But wait a second. Progressives love to tinker with the constitutional design. They simply do it by stealth, by appointing Supreme Court justices such as Elena Kagan, who, her testimony notwithstanding, everyone knows will treat the Constitution like Felix the Cat's magic bag; when she searches the document hard enough you know she'll find what she's looking for.

But when conservatives who talk about reverence for the Constitution also want to update it in a way that is actually consistent with the "genius of our constitutional design," they are hypocrites and radicals.

Liberal devotees of the "living Constitution" always made a fair point. The Founding Fathers never envisioned a world with jet planes, split atoms, stem cell therapies, one-click porn or MTV's "Jersey Shore." Similarly, the ratifiers of the 14th Amendment would be stunned to learn, in July of 1868, that they had just created an adamantine right for homosexuals to marry one another and receive state benefits to boot, as a federal judge in California recently decided (overruling, I might add, the will of California voters).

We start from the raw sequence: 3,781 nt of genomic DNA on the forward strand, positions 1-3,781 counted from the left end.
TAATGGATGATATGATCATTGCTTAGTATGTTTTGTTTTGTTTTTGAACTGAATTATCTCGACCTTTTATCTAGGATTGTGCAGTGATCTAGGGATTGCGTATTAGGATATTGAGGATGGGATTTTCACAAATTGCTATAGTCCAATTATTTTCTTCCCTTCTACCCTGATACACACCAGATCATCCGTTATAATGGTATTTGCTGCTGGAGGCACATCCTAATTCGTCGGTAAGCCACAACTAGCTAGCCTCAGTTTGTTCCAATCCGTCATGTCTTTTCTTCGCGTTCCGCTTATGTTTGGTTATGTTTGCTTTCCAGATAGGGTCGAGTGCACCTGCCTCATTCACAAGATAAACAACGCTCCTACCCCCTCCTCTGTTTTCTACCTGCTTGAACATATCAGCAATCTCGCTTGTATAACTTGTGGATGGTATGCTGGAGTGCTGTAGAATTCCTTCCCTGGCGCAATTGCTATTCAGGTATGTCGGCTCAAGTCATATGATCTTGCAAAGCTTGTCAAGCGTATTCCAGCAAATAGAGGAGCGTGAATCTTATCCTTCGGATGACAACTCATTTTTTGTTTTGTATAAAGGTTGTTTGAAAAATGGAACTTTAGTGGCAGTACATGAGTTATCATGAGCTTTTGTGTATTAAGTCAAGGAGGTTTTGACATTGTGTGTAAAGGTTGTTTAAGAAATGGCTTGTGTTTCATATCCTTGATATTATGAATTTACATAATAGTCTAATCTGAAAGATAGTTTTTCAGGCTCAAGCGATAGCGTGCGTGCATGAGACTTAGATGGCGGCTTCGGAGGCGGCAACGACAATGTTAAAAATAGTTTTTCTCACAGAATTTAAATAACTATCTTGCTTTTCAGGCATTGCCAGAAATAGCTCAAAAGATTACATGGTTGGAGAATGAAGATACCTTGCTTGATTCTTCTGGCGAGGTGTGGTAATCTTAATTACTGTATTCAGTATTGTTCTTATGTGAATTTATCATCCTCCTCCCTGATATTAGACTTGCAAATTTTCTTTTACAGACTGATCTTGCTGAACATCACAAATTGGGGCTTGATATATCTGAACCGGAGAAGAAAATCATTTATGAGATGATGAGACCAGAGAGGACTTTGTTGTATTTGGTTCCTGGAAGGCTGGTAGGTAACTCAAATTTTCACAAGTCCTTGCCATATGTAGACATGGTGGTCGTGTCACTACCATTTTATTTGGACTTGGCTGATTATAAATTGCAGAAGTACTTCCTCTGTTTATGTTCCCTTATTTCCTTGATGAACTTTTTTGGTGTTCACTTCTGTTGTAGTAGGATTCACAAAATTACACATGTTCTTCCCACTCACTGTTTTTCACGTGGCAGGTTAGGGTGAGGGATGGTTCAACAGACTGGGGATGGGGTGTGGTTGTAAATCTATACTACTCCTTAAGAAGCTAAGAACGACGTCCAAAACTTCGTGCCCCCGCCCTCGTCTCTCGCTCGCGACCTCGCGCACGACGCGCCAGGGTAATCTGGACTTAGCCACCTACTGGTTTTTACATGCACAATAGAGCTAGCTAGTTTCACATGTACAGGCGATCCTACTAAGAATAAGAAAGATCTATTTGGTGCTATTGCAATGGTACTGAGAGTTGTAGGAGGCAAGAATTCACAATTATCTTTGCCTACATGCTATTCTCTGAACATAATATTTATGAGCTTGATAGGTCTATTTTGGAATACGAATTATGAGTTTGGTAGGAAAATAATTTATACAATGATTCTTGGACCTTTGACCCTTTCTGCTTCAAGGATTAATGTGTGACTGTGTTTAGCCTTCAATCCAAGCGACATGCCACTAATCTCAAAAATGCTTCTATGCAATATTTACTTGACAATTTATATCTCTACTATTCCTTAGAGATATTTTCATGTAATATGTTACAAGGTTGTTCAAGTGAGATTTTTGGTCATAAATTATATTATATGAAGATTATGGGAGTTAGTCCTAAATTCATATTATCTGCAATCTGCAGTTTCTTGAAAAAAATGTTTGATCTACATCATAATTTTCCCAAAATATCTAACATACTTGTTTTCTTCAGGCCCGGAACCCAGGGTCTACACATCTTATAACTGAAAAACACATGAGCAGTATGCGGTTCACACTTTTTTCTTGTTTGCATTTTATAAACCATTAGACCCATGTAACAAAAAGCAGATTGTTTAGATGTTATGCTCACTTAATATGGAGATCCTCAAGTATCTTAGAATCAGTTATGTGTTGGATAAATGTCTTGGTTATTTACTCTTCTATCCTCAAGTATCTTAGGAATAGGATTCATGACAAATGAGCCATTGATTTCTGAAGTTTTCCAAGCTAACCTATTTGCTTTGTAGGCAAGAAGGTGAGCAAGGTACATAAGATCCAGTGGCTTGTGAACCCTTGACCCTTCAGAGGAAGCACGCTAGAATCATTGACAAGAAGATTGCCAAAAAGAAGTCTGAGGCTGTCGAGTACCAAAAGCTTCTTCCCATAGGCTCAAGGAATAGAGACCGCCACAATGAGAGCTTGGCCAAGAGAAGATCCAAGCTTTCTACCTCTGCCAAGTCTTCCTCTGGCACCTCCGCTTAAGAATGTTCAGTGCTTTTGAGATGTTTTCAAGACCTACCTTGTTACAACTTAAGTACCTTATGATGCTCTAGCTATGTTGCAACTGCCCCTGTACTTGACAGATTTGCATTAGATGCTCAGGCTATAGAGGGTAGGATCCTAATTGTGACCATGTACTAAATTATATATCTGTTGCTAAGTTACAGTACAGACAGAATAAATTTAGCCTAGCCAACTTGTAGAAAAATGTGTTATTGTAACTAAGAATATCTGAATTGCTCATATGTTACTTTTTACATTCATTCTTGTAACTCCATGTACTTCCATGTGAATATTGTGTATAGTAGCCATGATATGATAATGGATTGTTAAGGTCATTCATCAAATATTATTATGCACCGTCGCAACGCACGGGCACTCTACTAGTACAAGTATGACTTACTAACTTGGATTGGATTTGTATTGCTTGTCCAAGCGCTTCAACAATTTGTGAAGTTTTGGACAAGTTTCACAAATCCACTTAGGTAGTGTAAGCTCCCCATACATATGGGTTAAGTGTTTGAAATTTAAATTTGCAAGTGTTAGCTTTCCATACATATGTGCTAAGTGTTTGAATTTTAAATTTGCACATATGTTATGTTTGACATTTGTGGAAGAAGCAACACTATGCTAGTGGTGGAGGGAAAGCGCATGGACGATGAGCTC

Hence, liberals claim, we need an evolving Constitution that, as President Obama writes in "The Audacity of Hope," "is not a static but rather a living document, and must be read in the context of an ever-changing world." But as legal analyst Ed Whelan has noted, this "living document" argument is a straw man. Of course justices must read the document in the context of an ever-changing world. What else could they do? Ask plaintiffs to wear period garb, talk in 18th-century lingo and only bring cases involving paper money and runaway slaves?